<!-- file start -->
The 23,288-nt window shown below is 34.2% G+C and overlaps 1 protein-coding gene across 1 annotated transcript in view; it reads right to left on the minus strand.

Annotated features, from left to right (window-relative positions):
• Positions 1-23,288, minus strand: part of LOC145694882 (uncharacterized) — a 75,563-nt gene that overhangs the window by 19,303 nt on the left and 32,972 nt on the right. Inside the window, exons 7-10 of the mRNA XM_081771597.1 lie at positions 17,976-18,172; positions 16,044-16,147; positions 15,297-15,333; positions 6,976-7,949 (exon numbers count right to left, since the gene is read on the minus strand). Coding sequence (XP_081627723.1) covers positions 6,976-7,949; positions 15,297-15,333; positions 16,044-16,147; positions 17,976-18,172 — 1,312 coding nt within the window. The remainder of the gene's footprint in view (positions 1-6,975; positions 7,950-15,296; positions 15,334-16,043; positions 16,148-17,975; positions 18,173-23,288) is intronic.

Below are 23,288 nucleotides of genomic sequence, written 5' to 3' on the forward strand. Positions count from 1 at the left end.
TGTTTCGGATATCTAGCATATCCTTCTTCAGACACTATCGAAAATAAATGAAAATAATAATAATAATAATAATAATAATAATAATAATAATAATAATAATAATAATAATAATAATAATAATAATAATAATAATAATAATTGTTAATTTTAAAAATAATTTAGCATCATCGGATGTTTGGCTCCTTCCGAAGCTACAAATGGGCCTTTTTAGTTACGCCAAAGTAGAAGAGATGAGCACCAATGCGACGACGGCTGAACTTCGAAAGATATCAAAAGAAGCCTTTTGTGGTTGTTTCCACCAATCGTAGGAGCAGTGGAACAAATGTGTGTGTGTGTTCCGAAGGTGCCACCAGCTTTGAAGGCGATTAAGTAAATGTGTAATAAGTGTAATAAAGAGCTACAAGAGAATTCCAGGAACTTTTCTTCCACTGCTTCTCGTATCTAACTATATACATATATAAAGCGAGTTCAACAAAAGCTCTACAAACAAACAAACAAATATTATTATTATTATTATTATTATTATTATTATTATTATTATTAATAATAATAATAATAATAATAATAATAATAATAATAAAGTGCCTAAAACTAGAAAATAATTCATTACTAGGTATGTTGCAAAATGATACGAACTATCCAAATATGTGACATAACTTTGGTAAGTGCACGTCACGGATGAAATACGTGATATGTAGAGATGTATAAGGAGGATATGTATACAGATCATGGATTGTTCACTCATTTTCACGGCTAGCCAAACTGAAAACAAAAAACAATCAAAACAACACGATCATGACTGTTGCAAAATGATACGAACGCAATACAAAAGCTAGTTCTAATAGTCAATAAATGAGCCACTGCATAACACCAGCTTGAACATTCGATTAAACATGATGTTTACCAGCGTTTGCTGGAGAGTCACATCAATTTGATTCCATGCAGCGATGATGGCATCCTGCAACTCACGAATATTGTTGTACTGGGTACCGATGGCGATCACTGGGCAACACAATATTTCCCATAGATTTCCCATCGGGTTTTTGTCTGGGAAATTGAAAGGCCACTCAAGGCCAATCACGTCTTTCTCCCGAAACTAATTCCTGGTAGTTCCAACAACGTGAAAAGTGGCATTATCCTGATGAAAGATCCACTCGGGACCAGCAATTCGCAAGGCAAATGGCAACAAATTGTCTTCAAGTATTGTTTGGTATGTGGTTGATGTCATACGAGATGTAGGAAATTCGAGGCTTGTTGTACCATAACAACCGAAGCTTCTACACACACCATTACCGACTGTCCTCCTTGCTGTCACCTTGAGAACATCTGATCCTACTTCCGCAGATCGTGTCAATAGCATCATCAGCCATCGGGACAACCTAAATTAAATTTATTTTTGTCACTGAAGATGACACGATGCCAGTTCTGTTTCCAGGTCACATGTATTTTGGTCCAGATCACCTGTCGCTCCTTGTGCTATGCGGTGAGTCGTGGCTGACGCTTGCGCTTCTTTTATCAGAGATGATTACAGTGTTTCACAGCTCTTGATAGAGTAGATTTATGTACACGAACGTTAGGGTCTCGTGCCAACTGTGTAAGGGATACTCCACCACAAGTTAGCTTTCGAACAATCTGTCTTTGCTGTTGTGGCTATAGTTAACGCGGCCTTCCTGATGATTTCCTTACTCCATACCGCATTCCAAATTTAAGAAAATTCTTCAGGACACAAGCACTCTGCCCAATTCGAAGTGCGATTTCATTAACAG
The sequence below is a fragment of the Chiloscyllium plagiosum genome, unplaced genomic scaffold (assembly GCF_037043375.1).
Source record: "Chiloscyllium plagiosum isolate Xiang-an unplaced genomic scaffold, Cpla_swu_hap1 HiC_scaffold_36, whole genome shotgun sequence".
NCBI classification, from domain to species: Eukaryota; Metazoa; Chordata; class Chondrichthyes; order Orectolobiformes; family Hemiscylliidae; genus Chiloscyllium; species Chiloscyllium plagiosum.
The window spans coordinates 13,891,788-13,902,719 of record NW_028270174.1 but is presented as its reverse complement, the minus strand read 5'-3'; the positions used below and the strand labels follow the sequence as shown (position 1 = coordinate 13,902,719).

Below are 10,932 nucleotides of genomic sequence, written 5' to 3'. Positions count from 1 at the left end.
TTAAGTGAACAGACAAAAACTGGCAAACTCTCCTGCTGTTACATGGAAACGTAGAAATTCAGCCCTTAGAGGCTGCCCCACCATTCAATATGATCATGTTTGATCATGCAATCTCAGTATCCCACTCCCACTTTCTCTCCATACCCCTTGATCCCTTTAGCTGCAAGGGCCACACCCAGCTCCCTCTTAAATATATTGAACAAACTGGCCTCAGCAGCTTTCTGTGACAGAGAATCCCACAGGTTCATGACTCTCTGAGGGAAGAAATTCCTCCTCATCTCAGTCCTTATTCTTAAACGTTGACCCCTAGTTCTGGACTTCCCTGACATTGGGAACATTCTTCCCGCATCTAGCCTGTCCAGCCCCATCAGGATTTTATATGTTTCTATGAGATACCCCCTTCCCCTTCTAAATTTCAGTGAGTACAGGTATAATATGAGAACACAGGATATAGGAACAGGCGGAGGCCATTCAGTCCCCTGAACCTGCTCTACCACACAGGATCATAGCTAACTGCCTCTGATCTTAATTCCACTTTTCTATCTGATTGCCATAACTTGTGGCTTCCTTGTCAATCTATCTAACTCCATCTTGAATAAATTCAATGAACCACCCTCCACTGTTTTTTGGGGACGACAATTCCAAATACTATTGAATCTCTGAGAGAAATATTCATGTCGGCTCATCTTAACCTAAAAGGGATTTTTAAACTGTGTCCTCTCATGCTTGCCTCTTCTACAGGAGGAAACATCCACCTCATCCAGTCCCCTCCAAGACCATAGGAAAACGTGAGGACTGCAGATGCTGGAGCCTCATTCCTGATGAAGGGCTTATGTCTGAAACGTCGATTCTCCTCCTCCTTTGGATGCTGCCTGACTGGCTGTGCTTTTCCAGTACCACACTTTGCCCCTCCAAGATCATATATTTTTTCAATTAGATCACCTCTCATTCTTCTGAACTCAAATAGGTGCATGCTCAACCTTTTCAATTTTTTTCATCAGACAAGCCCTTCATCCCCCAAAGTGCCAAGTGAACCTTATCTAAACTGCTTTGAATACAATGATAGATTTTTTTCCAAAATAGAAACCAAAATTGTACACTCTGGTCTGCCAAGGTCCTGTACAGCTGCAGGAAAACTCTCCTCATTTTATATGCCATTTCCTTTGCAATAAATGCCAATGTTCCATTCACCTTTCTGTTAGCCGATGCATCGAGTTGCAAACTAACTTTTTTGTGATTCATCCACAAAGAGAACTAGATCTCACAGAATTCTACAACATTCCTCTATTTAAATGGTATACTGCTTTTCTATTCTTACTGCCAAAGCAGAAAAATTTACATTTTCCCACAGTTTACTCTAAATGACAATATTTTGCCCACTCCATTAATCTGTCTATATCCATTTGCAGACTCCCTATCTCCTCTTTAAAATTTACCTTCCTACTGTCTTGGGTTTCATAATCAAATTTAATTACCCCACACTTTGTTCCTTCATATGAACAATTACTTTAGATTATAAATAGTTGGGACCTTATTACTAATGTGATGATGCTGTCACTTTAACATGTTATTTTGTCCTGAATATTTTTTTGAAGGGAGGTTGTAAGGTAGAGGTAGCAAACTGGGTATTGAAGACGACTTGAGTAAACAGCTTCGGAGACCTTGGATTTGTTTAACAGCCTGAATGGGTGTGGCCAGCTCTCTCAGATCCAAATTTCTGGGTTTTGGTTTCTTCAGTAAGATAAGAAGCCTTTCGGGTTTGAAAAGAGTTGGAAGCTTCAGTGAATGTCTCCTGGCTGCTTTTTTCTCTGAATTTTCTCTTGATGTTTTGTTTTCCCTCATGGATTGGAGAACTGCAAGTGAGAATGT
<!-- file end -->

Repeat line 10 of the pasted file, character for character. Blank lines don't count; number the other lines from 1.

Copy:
Below are 10,932 nucleotides of genomic sequence, written 5' to 3'. Positions count from 1 at the left end.